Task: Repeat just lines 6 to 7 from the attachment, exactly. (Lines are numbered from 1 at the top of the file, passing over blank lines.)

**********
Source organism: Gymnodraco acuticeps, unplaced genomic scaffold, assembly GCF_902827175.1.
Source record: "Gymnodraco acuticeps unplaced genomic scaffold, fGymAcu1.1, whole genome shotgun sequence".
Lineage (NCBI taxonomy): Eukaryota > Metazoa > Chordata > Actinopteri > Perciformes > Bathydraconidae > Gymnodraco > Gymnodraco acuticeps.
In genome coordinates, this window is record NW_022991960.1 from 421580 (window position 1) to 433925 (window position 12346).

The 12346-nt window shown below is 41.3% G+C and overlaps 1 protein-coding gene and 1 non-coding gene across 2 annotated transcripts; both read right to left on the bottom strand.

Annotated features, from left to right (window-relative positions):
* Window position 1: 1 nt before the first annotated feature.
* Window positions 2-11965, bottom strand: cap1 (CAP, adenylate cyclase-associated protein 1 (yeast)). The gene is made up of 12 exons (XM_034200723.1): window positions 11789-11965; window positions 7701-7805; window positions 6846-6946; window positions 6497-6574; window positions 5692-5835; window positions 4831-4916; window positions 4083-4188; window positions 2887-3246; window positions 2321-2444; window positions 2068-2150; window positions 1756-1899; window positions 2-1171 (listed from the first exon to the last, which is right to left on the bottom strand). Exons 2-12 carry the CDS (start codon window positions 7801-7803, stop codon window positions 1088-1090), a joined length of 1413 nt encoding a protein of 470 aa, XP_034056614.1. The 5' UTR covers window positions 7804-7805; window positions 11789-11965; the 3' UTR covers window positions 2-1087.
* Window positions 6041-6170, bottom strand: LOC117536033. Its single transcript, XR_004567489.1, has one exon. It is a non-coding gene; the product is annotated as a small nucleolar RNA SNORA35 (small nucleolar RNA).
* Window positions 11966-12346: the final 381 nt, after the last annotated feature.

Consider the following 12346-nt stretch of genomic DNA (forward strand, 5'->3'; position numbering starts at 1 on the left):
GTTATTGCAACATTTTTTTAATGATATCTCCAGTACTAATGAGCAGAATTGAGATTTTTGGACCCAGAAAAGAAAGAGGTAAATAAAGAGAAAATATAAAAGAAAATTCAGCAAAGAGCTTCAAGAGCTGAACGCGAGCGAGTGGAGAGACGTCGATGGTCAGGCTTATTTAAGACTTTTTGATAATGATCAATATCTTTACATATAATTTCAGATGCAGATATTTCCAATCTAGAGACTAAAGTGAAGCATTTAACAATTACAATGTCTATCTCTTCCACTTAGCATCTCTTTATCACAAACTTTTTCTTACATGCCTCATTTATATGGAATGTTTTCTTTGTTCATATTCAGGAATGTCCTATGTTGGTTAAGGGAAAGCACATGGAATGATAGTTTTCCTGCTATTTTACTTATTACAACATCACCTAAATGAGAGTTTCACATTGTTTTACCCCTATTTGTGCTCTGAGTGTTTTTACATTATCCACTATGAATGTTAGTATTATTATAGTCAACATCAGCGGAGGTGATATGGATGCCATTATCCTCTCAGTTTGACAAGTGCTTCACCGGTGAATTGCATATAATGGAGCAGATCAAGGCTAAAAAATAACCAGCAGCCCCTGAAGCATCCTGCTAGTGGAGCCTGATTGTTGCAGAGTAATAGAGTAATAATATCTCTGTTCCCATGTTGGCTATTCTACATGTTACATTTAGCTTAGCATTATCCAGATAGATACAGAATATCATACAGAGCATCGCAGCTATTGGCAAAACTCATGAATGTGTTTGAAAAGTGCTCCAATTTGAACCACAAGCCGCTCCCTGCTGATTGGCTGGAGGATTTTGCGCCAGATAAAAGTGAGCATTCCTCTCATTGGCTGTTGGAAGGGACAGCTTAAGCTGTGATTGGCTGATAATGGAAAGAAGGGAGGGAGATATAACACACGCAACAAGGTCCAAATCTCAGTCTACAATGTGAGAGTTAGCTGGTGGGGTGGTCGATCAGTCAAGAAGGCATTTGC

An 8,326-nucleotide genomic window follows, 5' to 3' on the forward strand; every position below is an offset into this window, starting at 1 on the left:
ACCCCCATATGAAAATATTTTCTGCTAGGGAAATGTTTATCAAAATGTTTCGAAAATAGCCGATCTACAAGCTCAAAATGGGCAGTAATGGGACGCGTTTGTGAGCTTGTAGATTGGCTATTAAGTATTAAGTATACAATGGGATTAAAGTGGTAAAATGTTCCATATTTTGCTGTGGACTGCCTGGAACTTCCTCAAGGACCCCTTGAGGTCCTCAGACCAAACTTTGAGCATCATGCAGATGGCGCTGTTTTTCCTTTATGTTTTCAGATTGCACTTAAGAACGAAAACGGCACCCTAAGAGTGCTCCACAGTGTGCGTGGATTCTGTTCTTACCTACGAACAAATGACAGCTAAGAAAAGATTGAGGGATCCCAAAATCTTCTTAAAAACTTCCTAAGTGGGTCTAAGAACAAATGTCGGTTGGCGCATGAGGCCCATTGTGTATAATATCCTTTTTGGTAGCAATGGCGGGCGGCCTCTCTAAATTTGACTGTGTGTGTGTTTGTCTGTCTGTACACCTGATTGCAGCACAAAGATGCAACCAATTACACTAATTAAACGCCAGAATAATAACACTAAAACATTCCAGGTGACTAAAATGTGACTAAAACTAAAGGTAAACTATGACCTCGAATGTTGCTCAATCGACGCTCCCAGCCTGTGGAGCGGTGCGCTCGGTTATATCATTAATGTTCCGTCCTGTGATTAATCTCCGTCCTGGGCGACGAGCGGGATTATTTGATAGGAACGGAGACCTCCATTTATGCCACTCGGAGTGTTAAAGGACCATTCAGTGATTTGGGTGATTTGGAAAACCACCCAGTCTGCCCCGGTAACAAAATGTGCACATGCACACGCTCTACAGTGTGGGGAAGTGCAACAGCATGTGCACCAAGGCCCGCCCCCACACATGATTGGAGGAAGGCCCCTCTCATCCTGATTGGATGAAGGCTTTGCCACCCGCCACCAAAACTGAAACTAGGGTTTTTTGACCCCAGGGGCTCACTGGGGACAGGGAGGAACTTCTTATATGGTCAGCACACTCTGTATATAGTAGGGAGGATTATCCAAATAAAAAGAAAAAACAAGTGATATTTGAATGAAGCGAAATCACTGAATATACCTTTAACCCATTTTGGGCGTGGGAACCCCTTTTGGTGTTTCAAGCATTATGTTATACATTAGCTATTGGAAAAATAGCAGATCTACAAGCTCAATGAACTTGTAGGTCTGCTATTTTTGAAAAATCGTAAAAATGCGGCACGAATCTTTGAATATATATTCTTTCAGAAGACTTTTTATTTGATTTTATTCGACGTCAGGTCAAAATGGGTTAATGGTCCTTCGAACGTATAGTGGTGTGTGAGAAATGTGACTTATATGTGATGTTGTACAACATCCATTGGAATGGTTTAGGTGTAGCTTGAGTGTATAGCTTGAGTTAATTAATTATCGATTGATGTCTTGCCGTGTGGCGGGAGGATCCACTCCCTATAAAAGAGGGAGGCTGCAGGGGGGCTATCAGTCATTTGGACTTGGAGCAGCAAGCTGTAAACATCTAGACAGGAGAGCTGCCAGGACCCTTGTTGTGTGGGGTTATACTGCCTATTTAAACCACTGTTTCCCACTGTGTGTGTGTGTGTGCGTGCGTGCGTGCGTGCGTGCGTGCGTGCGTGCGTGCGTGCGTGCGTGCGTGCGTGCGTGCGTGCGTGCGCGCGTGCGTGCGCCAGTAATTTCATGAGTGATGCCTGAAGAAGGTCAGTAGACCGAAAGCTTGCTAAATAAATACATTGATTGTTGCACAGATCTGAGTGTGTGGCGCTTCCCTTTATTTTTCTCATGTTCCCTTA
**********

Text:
Annotated features, from left to right (window-relative positions):
* Window position 1: 1 nt before the first annotated feature.